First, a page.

A couple of years ago, a newspaper mogul I know took to calling the Hearst Corp. a born-again newspaper company after the company spent billions to solidify its grip on the daily markets in Houston and San Francisco and purchased an interest in William Dean Singleton's Media News chain.
But Hearst lost its regained faith faster than it acquired it. Today, the media conglomerate made good on its threat to convert its 146-year-old Seattle Post-Intelligencer to a Web-only operation, and it plans to fold or sell its hugely unprofitable San Francisco Chronicle unless it wins the concessions from workers that it has demanded.
Everybody knows why newspapers are failing—the Web-based advertising revolution, changes in news consumption, the joint operating agreements that kept dying newspapers on life support, the high costs of printing and trucking, changes in commuting patterns, aging readership, migration of readers to the suburbs, etc.—so there's no reason to conduct a complete autopsy.
Instead of lamenting the death of the P-I—which I can't do even though I read it regularly during my four-year stay in Seattle at the end of the century—let's brainstorm a little about what sort of news site the surviving SeattlePI.com might become. Blogger Alan D. Mutter got there last week with an exhaustive memo advising the new P-I not to replicate the old print edition, to be different, to cop an attitude, to crib liberally (especially from its surviving JOA partner, the Seattle Times), to go hyper-local, take risks, and to create premium content that can be sold to readers.
According to the New York Times story, the new P-I will have a news staff of 20 instead of the 165 of its print edition. Supplementing the small staff's output will be unpaid local bloggers, content from Hearst's magazine division, and columns by prominent citizens—"Norm Rice, a former Seattle mayor, and his wife, Constance Rice; a congressman, Jim McDermott; Maria Goodloe-Johnson, who heads the city's public schools; and a former police chief, a former United States attorney, and two former governors," the New York Times reports. (That's me in the corner, losing my lunch.) One advantage SeattlePI.com has over Crosscut, an existing local-news site, is significant name recognition that generated 1.8 million unique visitors in February.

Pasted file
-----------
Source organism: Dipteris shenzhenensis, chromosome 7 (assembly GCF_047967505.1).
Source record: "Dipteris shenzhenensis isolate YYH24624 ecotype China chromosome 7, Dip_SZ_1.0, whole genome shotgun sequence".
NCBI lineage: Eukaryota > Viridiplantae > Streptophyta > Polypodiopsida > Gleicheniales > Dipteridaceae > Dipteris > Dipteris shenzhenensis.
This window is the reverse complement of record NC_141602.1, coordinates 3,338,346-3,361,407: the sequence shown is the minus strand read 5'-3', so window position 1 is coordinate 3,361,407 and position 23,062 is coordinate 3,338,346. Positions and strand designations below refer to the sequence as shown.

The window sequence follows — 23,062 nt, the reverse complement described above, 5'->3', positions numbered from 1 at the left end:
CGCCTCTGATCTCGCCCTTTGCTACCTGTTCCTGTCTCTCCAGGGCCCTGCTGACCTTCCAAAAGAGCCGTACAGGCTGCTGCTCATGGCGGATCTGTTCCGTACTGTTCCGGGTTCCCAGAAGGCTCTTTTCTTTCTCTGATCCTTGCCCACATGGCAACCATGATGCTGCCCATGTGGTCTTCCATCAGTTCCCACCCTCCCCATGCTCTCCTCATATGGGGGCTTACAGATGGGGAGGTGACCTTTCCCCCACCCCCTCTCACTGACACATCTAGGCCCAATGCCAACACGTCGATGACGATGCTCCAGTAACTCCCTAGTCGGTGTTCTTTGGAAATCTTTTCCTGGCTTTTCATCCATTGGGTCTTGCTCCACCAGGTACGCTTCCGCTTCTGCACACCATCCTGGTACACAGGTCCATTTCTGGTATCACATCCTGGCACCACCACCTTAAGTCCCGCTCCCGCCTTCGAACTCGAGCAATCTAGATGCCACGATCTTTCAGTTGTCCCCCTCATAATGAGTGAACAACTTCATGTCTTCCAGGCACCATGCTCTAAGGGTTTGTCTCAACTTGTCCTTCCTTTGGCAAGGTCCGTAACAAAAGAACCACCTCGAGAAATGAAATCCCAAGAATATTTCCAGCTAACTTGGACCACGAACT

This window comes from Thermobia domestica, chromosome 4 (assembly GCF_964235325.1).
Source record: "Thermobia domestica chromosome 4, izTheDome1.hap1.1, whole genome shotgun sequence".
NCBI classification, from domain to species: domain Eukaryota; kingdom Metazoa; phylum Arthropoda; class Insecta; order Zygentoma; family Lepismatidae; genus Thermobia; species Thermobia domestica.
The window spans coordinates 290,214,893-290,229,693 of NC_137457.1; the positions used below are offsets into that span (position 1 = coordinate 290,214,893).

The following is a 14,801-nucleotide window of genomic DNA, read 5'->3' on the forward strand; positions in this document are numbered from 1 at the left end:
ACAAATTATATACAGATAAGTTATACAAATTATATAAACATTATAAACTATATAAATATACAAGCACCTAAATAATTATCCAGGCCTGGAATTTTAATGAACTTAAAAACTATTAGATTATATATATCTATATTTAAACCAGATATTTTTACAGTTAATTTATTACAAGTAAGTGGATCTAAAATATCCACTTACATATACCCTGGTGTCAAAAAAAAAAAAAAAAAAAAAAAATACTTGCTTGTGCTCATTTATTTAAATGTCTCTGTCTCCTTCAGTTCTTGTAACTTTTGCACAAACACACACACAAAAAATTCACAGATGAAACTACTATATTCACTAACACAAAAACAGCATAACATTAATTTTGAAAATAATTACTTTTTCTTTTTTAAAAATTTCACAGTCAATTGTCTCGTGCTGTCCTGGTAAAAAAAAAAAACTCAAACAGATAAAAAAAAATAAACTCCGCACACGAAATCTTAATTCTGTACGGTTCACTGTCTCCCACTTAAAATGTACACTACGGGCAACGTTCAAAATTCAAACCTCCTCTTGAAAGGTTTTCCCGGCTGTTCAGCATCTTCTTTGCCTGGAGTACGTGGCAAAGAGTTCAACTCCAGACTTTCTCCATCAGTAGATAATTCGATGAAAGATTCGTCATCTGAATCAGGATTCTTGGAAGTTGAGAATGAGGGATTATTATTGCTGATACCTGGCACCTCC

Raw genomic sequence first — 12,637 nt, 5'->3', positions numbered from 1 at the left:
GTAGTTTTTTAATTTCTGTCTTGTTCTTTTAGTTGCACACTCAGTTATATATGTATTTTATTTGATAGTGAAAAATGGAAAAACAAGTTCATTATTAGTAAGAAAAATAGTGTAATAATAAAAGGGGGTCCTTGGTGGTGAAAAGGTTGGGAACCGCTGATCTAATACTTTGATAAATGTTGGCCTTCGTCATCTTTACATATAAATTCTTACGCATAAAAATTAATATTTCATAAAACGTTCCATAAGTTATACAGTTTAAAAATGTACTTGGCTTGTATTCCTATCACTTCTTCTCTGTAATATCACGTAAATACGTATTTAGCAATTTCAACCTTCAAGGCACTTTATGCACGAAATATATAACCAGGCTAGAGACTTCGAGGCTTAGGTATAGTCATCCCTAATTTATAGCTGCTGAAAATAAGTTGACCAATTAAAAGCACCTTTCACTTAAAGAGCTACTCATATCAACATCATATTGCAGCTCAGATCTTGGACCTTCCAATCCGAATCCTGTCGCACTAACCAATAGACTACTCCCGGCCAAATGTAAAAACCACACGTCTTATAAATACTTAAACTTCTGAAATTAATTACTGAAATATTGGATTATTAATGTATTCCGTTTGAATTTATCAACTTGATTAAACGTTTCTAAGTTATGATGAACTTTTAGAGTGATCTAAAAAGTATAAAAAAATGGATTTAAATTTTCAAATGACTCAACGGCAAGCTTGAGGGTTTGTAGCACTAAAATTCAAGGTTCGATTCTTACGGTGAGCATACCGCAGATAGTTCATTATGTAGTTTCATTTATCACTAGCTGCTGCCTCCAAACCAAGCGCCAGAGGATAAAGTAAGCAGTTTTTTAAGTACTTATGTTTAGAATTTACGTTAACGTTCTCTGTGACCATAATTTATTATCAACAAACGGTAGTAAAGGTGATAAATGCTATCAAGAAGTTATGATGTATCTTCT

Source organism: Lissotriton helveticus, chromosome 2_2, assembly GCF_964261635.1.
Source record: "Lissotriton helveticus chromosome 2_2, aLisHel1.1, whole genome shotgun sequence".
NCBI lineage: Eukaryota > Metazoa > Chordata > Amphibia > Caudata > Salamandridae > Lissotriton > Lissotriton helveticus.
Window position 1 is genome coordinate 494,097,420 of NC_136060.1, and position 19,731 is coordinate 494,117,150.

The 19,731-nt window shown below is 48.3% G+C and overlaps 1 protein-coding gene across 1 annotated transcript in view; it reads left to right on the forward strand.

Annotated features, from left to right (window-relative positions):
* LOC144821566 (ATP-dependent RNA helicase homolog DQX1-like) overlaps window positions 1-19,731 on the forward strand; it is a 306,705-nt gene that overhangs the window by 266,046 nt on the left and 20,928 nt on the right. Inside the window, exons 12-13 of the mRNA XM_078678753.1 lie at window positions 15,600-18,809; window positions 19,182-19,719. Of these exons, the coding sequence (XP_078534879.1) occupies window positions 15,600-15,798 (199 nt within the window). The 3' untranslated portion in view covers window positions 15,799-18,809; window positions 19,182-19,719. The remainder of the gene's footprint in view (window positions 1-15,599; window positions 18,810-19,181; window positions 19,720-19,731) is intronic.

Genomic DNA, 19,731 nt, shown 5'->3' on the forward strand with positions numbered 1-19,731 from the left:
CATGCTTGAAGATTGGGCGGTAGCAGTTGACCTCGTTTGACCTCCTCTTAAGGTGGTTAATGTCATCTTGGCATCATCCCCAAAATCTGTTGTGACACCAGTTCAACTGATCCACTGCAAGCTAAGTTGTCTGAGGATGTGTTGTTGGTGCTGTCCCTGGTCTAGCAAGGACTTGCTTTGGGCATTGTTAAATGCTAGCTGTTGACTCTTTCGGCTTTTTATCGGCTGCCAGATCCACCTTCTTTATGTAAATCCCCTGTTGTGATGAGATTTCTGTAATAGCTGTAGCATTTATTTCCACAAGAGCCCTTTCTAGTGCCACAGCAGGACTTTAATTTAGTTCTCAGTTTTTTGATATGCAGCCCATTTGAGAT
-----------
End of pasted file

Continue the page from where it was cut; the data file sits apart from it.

To give you a sense of scale, in late 2007 the P-I held the rank of the 19th most popular newspaper site in the country, and the Seattle Times site held the No. 17 spot. Not bad for the 14th-largest media market in the country.Crosscut's Chuck Taylor noted at the time that if you were to combine the sites' numbers, this Web colossus would rank No. 5 nationally, with a bigger Web presence than the Wall Street Journal, the Boston Globe, and the Chicago Tribune.
In an addendum, Taylor acknowledged that Web traffic can't really be added together like that, but he made his point—Seattle, home to Microsoft, Starbucks, Amazon, a good chunk of Boeing (which is now headquartered in Chicago), the University of Washington, and more, loves the Web, and the Web loves it back. According to a January piece in Forbes, Seattle is the nation's most wired city. Reflecting that Webified glory should be the new P-I's first task.
Although the name Hearst conjures dusty images of San Simeon, Marion Davies, and yellow journalism, the corporation has made a considerable investment in interactive media—something you wouldn't know automatically from looking at the company's newspaper sites. How about pouring some of the special sauce and expertise from those properties onto the P-I? And seriously, does anybody in Hearst's New York headquarters think that 20 paid editorial employees are going to be enough to maintain and build traffic? Come on, Hearst. Are you investing, or are you finding another slow way to kill the P-I? Send in the interactive cavalry! Everything the company learns in Seattle can be used at its other newspaper sites (the Chronicles in Houston and San Francisco, the Albany Times Union, the San Antonio Express-News, the Advocate in Stamford, and its many weeklies).
Users become habituated to Web sites that reward their habituation. One of the many reasons that the Drudge Report pulls so many users is that it's always changing. Compared with Drudge, the home pages of the New York Timesand the Washington Post move at a pace that would bore a tectonic plate. I once asked the editor of a top newspaper's Web site if he had to rely on his own home page or the Drudge Reportto stay on top of the news (breaking and otherwise), which would he pick? He said Drudge.